One of Britain’s first modernist buildings, this circular animal house was highly imaginative in design and construction.

Lubetkin design

As our zoological research during the 19th and 20th centuries shed new light on the needs and lifestyles of animals, its buildings gradually became more scientifically and technically ambitious, too. Developed in 1932-33, the Gorilla House was purpose-built for our  male and female gorilla, Mok and Moina. It was the first building at the Zoo to be commissioned to the modernist architecture practice Tecton Group. Designed by architect Berthold Lubetkin, it was also the group’s first significant building.

Round house at London Zoo
© ZSL
Gorilla, John Daniel II in 1925 at the Round House
© ZSL

Early British modernist architecture

Modernist architecture is known for its interest in functional design and structural innovation, and both can be seen in the Gorilla House. The brief for the building was to provide the gorillas with access to an open-air enclosure in summer and a climate-controlled indoor enclosure in winter, while allowing visitors to view the animals all year round.

To achieve this, Lubetkin designed a circular, partly revolving structure, which was realised with the help of leading engineer Ove Arup. In winter, a retractable screen could be rotated to convert the gorilla’s outdoor summer enclosure into a sheltered public viewing space. Sliding glass windows could be raised in the dividing wall. This allowed the indoor enclosure to be air-conditioned to provide a warm, moist, rainforest-style habitat, and also kept human germs away from the gorillas. Painted white on the outside, the building was originally yellow and blue on the inside to give a sense of openness.

Following the Gorilla House, Lubetkin and the Tecton Group was hired to design other Zoo buildings, including the equally bold Penguin Pool and the North Gate Kiosk. The Round House (as the Gorilla House later became known) was subsequently adapted and used as accommodation for a range of different animals, including elephants, Kodiak bears, chimpanzees and koalas, with the revolving screen now fixed in place.

A portrait of the gorilla 'Meng'. London Zoo, June 1939.
© ZSL
Gorilla sitting on a pole while holding a rope with both hands.
© ZSL

The Round House today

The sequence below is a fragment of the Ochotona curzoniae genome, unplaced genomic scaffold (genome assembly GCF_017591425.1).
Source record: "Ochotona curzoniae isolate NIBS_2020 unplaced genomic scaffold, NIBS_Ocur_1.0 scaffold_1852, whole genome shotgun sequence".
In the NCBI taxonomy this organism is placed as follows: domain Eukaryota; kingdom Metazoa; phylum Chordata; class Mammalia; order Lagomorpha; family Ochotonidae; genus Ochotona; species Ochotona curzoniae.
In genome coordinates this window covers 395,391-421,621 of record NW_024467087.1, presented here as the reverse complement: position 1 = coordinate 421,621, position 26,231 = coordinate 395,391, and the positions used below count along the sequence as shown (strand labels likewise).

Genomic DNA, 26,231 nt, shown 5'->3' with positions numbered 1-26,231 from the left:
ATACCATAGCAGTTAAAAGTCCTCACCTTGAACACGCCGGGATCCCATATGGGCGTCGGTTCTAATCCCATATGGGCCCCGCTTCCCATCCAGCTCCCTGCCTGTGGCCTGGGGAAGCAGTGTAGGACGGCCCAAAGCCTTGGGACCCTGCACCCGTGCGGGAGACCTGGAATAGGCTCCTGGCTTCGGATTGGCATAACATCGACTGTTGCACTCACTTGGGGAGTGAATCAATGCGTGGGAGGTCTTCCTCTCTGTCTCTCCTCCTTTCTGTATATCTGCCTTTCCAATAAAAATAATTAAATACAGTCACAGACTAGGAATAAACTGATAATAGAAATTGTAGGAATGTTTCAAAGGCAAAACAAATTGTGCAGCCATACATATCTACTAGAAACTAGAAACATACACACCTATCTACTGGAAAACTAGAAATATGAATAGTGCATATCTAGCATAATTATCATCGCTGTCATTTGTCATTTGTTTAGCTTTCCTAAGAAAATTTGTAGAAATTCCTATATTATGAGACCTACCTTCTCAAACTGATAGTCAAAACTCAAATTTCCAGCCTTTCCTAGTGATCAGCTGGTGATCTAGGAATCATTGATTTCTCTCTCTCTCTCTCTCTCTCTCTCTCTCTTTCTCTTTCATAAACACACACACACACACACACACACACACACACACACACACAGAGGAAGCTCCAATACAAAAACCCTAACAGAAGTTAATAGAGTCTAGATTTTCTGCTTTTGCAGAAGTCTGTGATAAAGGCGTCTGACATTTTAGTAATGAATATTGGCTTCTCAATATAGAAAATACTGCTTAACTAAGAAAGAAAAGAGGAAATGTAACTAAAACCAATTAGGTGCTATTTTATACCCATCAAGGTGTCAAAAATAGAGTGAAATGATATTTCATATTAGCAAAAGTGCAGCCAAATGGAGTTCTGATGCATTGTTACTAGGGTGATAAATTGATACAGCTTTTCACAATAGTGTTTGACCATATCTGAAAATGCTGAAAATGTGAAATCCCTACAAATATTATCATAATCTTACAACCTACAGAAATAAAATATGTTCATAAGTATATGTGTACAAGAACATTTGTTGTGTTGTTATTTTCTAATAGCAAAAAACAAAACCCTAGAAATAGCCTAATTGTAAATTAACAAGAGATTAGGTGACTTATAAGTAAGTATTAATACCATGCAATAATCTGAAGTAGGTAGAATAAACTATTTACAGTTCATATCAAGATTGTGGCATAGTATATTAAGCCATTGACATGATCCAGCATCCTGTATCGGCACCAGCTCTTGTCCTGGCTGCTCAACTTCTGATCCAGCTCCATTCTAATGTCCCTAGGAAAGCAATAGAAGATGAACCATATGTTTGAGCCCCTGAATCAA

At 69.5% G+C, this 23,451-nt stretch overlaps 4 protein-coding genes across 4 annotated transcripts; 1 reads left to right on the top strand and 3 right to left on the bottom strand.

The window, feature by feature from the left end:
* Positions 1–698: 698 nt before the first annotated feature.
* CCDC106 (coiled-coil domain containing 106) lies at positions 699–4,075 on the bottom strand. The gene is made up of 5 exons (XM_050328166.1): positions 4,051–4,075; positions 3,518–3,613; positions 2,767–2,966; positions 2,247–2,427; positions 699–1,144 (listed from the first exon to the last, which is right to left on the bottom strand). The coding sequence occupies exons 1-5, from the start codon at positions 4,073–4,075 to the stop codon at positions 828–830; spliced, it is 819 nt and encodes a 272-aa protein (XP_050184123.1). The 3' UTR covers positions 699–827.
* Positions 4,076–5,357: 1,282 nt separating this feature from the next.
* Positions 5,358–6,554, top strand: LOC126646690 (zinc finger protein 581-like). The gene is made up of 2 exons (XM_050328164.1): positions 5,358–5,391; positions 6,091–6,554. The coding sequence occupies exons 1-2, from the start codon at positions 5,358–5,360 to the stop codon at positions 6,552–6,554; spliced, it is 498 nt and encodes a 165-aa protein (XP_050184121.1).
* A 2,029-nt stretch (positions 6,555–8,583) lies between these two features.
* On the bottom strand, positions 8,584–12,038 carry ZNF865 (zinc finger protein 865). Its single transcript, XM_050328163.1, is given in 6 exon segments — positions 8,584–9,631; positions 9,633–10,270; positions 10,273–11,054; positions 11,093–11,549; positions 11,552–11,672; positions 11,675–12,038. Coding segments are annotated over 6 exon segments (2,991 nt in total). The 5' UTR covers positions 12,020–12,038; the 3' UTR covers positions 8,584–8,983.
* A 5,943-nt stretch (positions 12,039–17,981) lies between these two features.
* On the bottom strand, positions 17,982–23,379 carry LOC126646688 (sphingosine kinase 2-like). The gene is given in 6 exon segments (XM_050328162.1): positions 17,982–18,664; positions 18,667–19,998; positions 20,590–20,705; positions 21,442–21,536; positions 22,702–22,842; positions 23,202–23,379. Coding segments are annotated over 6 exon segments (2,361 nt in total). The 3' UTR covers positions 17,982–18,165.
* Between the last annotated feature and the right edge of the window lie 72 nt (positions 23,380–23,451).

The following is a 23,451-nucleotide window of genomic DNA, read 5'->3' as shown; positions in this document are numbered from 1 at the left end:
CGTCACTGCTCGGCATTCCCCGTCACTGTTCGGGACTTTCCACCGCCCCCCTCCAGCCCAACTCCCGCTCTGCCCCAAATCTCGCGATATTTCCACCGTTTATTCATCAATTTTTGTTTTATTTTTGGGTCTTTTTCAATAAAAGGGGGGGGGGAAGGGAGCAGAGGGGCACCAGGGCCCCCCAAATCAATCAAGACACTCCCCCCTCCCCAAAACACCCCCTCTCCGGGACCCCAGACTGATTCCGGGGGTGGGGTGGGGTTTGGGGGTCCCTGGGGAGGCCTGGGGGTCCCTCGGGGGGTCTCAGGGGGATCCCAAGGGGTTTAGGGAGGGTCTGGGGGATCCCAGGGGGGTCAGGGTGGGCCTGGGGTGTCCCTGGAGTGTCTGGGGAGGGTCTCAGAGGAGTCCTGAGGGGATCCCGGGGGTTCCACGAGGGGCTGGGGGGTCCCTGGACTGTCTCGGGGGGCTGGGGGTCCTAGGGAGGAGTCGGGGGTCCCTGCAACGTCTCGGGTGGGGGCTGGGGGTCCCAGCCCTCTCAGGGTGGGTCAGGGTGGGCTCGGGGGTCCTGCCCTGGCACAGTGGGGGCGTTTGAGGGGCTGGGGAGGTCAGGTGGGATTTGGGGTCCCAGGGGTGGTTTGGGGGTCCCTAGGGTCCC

Although the Round House is no longer considered appropriate for larger animals, in more recent times it has been employed to house smaller creatures such as aye ayes and fruit bats.

Today, both Lubetkin’s Round House and Penguin Pool are Grade I-listed buildings, preserved for their architectural and historical significance. Although they would no longer be considered suitable for their intended inhabitants according to modern scientific standards, they remain as symbols of a radically modern and experimental phase in Zoo 

Journey through our history

  • Guy the silverback gorilla at London Zoo
    Guy the gorilla, Jumbo the elephant and quaggas

    Famous Animals of London Zoo

    The iconic animals in our history which brought people closer to nature and inspired generations of conservationists.

  • Black and white photo of giraffes at Decimus Burton's Giraffe House
    England's first giraffes

    Giraffe house history

    When giraffes arrived at London Zoo in 1836, they caused a public sensation. Our giraffes were the first to be seen by the public in England, and made Londoners instantly form a connection with the natural world.

  • Snowdon Aviary construction
    Now reimagined as Monkey Valley

    Snowdon Aviary

    The Snowdon Aviary made history as Britain’s first walk-through aviary, designed to enclose as much open space as possible, stretching up to 24m tall.

  • Jumbo at riding steps, probably March 1882. Jumbo was London Zoo's first African elephant.
    Uncovering Jumbo's life

    Jumbo the elephant

    The remarkable life story of Jumbo the elephant - the animal superstar who is said to have inspired the movie Dumbo.

  • Penguins at Lubetkin penguin pool at London Zoo designed by Berthold Lubetkin
    Pioneering Berthold Lubetkin design

    Lubetkin penguin pool

    Our Lubetkin Penguin pool at London Zoo is iconic. The sweeping spiral ramps kick-started a new era for British architecture, and inspired an enduring love of penguins in the British public.

  • Famous hippo Obaysch
    The first hippo in Europe since Roman times

    Obaysch the hippo

    Obaysch took the country by storm when he arrived in 1850, and visitor numbers doubled that year.tor numbers doubled

  • A view of London Zoo by James Hakewill from 1835 and featuring the Raven's Cage and the Llama House. In the background a bear is being fed by visitors. The Raven's Cage has since been relocated.
    A monument of our history

    Ravens' Cage

    Designed by London Zoo’s original architect, Decimus Burton, this ornate ironwork aviary dates back to our earliest days.

  • History of the Zoo